Tashkent Declaration, also called Tashkent Agreement, accord signed on January 10, 1966, by India's Prime Minister Lal Bahadur Shastri (who died the next day) and Pakistan's Pres. Mohammad Ayub Khan, ending the war between Pakistan and India that occurred from August 1965 to September 1965. A ceasefire had been secured by the United Nations Security Council on September 22, 1965.

What was the Tashkent Declaration?
In the year 1965 (August 5, 1965 - September 23, 1965) Indo-Pakistan war was going on, and later on to settle the matter amicably, the Tashkent Declaration i.e., a peace agreement was signed between India and Pakistan. This agreement, as the name suggests was signed in Tashkent, capital of Uzbekistan.

The primary objective of this agreement was to restore peace and the diplomatic relations between both the countries. It aimed to keep each of them away from their internal and external matters and aid them in working towards the bilateral relations.

First Kashmir War (22 October 1947 - 5 January 1949) which was between India and Pakistan was fought just after the independence of India and Pakistan.

A ceasefire agreement led to the establishment of the Line of Control (LOC) as the de facto border between India and Pakistan in Kashmir.

Pakistan, in the year 1965 sent its forces in Kashmir dresses as locals in order to capture the territory by manipulating the local population against then Indian Government. This was called as Operation Gibraltar. This operation was not successful as one of the locals informed about this operation to the Indian army and the 1965 war broke out. In the end, both India and Pakistan agreed to cease all hostilities after a United Nations Security Council resolution calling for the end of the war was passed on 22nd September 1965.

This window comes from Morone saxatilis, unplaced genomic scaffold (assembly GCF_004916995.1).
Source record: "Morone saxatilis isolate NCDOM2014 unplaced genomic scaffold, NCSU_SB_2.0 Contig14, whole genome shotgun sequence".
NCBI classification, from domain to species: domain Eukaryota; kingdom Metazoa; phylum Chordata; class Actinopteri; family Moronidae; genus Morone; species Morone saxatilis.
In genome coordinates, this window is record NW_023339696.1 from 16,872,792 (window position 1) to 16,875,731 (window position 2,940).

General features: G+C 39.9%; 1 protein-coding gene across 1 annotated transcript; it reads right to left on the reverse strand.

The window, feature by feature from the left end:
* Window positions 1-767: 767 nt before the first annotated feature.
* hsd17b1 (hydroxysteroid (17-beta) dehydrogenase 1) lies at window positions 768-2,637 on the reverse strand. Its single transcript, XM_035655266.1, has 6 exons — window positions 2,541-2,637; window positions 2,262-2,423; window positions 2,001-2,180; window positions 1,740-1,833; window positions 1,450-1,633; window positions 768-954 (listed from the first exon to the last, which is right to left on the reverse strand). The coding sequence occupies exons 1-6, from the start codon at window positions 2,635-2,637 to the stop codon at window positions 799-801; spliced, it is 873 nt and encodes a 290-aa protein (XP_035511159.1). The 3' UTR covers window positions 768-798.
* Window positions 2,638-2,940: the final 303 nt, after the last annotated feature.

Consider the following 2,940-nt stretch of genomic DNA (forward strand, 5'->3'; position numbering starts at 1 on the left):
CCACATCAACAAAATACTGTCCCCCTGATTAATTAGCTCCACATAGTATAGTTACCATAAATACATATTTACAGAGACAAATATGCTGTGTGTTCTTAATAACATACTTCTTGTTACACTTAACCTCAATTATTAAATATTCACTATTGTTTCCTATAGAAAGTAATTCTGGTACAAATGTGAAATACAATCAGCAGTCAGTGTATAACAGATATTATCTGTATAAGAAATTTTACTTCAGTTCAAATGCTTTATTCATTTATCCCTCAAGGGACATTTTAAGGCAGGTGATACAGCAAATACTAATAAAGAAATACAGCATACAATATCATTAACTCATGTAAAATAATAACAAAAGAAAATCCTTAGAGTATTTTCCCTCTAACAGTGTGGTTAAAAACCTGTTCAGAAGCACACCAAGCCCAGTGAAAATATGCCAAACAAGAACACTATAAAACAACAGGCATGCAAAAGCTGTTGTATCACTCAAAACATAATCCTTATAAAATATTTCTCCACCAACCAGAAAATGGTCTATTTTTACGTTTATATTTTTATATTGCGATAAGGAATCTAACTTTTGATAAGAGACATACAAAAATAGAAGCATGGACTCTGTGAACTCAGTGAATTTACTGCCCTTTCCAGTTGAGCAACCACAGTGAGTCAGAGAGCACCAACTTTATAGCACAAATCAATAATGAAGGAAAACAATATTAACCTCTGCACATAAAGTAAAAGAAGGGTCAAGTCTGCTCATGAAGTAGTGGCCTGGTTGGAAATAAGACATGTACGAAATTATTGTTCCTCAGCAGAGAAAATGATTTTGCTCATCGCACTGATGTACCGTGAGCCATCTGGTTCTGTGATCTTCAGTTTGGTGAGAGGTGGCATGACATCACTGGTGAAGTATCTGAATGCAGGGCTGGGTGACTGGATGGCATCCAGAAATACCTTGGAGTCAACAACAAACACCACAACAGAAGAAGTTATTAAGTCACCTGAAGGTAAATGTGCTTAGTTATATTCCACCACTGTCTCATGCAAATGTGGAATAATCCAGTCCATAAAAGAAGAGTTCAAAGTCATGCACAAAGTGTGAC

Tashkent Declaration - Salient Points
According to the Declaration, both the countries need to follow some points:
  • Both the countries have to move back to the same position as it was before 5th August, 1965.
  • They must not interfere in each other's internal matter and will not encourage or initiate any toxic behavior.
  • Both the countries would work towards improving the bilateral relations and there will be orderly transfer of prisoners of war.
  • The agreement was reached to restore trade and economic relations as before it was.

Mediation being one of the processes of dispute resolution in the International Conflicts, stands on the front page when it comes to resolving the international intractable conflicts. Mediation is proven to be an efficient and trust worthy process wherein both the parties agree on a central point and opts for peace and social security over fights and conflicts. The primary objective of the dispute resolution systems is to ensure global peace and security.

It promotes it and tries to facilitate fair and just way of resolving the disputes among nations. The agreement which was made through mediation process which helped in solving one of the major disputes between the nations in a very expeditious manner. This sets as an example that if such burning issues can be solved through mediation, then the intractable conflicts which are having no stand point and upgradation over resolution with respect to the disputes, then in such cases Mediation process will prove to the most efficient and result oriented one.

Overall, it is essential for parties to resolve their disputes in expeditious manner which retains the social dignity of the nations in the eyes of international society and ensures its' citizens safety and overall wellbeing.

  • Bercovitch, J. (2016) International mediation and intractable conflict, Beyond Intractability. Available at: (Accessed: 15 November 2023).
  • Government of Canada, P.S. and P.C. (2023) Definition and characteristics of Mediation, Knowledge Areas - NPMS - Real Property - PSPC. Available at: (Accessed: 09 January 2024).
  • Faculty, B. (2023) Tashkent declaration signed on 10 January 1966 - This Day in history, Tashkent Declaration [January 10, 1996] This day in History. Available at: (Accessed: 08 January 2024).